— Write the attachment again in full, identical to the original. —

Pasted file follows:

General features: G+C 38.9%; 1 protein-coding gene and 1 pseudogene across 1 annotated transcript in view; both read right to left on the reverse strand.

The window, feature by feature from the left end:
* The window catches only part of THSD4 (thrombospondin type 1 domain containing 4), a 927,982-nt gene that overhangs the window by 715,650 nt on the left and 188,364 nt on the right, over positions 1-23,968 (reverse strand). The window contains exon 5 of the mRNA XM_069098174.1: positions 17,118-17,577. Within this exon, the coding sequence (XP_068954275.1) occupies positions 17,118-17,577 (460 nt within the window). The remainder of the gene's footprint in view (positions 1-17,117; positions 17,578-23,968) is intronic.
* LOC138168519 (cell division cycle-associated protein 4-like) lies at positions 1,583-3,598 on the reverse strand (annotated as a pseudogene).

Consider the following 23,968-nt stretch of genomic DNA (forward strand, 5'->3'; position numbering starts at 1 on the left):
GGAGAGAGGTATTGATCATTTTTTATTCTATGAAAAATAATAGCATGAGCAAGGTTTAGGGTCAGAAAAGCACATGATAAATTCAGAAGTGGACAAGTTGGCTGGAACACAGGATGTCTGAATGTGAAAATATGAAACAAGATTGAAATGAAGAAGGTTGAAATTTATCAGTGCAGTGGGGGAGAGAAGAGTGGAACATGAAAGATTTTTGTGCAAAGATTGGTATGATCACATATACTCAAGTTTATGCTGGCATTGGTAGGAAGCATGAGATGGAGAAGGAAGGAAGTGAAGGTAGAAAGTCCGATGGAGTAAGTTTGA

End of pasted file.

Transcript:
General features: G+C 38.9%; 1 protein-coding gene and 1 pseudogene across 1 annotated transcript in view; both read right to left on the reverse strand.

The window, feature by feature from the left end:
* The window catches only part of THSD4 (thrombospondin type 1 domain containing 4), a 927,982-nt gene that overhangs the window by 715,650 nt on the left and 188,364 nt on the right, over positions 1-23,968 (reverse strand). The window contains exon 5 of the mRNA XM_069098174.1: positions 17,118-17,577. Within this exon, the coding sequence (XP_068954275.1) occupies positions 17,118-17,577 (460 nt within the window). The remainder of the gene's footprint in view (positions 1-17,117; positions 17,578-23,968) is intronic.
* LOC138168519 (cell division cycle-associated protein 4-like) lies at positions 1,583-3,598 on the reverse strand (annotated as a pseudogene).

Consider the following 23,968-nt stretch of genomic DNA (forward strand, 5'->3'; position numbering starts at 1 on the left):
GGAGAGAGGTATTGATCATTTTTTATTCTATGAAAAATAATAGCATGAGCAAGGTTTAGGGTCAGAAAAGCACATGATAAATTCAGAAGTGGACAAGTTGGCTGGAACACAGGATGTCTGAATGTGAAAATATGAAACAAGATTGAAATGAAGAAGGTTGAAATTTATCAGTGCAGTGGGGGAGAGAAGAGTGGAACATGAAAGATTTTTGTGCAAAGATTGGTATGATCACATATACTCAAGTTTATGCTGGCATTGGTAGGAAGCATGAGATGGAGAAGGAAGGAAGTGAAGGTAGAAAGTCCGATGGAGTAAGTTTGA